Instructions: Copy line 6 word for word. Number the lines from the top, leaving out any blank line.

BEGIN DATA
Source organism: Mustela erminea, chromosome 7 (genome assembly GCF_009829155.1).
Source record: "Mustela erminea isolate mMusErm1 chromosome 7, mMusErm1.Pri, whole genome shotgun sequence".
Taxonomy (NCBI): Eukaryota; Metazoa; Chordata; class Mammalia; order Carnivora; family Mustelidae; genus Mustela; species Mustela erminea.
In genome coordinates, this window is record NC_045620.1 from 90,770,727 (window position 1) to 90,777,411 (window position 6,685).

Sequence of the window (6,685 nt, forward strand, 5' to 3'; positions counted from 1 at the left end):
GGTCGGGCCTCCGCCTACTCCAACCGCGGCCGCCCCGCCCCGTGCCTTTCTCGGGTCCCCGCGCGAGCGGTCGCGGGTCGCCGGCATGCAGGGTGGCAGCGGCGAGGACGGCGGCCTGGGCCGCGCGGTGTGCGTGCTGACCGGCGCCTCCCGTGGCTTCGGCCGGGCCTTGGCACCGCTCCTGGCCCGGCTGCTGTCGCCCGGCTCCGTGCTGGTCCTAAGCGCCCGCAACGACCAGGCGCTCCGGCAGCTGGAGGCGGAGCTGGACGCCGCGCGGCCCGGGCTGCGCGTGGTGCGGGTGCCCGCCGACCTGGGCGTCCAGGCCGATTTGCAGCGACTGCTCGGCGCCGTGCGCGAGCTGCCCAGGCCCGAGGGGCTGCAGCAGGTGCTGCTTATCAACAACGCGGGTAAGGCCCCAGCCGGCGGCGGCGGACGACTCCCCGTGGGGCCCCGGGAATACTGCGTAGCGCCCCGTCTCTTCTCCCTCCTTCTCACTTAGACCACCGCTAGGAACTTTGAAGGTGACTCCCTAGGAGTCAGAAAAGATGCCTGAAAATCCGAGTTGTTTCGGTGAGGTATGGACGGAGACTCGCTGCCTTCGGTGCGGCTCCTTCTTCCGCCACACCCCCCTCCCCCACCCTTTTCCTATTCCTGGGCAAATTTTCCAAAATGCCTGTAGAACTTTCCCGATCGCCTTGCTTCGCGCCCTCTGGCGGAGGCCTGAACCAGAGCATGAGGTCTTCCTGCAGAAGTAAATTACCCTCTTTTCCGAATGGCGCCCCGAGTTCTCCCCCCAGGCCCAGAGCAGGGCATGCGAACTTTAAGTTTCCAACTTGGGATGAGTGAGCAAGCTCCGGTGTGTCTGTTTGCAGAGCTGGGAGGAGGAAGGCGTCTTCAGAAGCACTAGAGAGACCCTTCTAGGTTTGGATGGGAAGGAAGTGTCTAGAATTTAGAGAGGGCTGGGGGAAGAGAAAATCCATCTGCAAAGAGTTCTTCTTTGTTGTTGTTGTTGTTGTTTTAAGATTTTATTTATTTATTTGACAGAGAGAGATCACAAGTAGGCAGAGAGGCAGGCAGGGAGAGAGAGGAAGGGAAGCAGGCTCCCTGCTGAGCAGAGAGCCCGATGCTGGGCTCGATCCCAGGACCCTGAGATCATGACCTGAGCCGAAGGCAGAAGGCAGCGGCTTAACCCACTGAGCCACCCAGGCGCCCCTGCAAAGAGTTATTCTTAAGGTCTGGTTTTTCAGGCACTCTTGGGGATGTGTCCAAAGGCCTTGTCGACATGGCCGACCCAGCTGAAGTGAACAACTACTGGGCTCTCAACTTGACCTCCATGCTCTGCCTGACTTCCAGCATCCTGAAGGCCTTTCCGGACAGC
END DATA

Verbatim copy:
GGTCGGGCCTCCGCCTACTCCAACCGCGGCCGCCCCGCCCCGTGCCTTTCTCGGGTCCCCGCGCGAGCGGTCGCGGGTCGCCGGCATGCAGGGTGGCAGCGGCGAGGACGGCGGCCTGGGCCGCGCGGTGTGCGTGCTGACCGGCGCCTCCCGTGGCTTCGGCCGGGCCTTGGCACCGCTCCTGGCCCGGCTGCTGTCGCCCGGCTCCGTGCTGGTCCTAAGCGCCCGCAACGACCAGGCGCTCCGGCAGCTGGAGGCGGAGCTGGACGCCGCGCGGCCCGGGCTGCGCGTGGTGCGGGTGCCCGCCGACCTGGGCGTCCAGGCCGATTTGCAGCGACTGCTCGGCGCCGTGCGCGAGCTGCCCAGGCCCGAGGGGCTGCAGCAGGTGCTGCTTATCAACAACGCGGGTAAGGCCCCAGCCGGCGGCGGCGGACGACTCCCCGTGGGGCCCCGGGAATACTGCGTAGCGCCCCGTCTCTTCTCCCTCCTTCTCACTTAGACCACCGCTAGGAACTTTGAAGGTGACTCCCTAGGAGTCAGAAAAGATGCCTGAAAATCCGAGTTGTTTCGGTGAGGTATGGACGGAGACTCGCTGCCTTCGGTGCGGCTCCTTCTTCCGCCACACCCCCCTCCCCCACCCTTTTCCTATTCCTGGGCAAATTTTCCAAAATGCCTGTAGAACTTTCCCGATCGCCTTGCTTCGCGCCCTCTGGCGGAGGCCTGAACCAGAGCATGAGGTCTTCCTGCAGAAGTAAATTACCCTCTTTTCCGAATGGCGCCCCGAGTTCTCCCCCCAGGCCCAGAGCAGGGCATGCGAACTTTAAGTTTCCAACTTGGGATGAGTGAGCAAGCTCCGGTGTGTCTGTTTGCAGAGCTGGGAGGAGGAAGGCGTCTTCAGAAGCACTAGAGAGACCCTTCTAGGTTTGGATGGGAAGGAAGTGTCTAGAATTTAGAGAGGGCTGGGGGAAGAGAAAATCCATCTGCAAAGAGTTCTTCTTTGTTGTTGTTGTTGTTGTTTTAAGATTTTATTTATTTATTTGACAGAGAGAGATCACAAGTAGGCAGAGAGGCAGGCAGGGAGAGAGAGGAAGGGAAGCAGGCTCCCTGCTGAGCAGAGAGCCCGATGCTGGGCTCGATCCCAGGACCCTGAGATCATGACCTGAGCCGAAGGCAGAAGGCAGCGGCTTAACCCACTGAGCCACCCAGGCGCCCCTGCAAAGAGTTATTCTTAAGGTCTGGTTTTTCAGGCACTCTTGGGGATGTGTCCAAAGGCCTTGTCGACATGGCCGACCCAGCTGAAGTGAACAACTACTGGGCTCTCAACTTGACCTCCATGCTCTGCCTGACTTCCAGCATCCTGAAGGCCTTTCCGGACAGC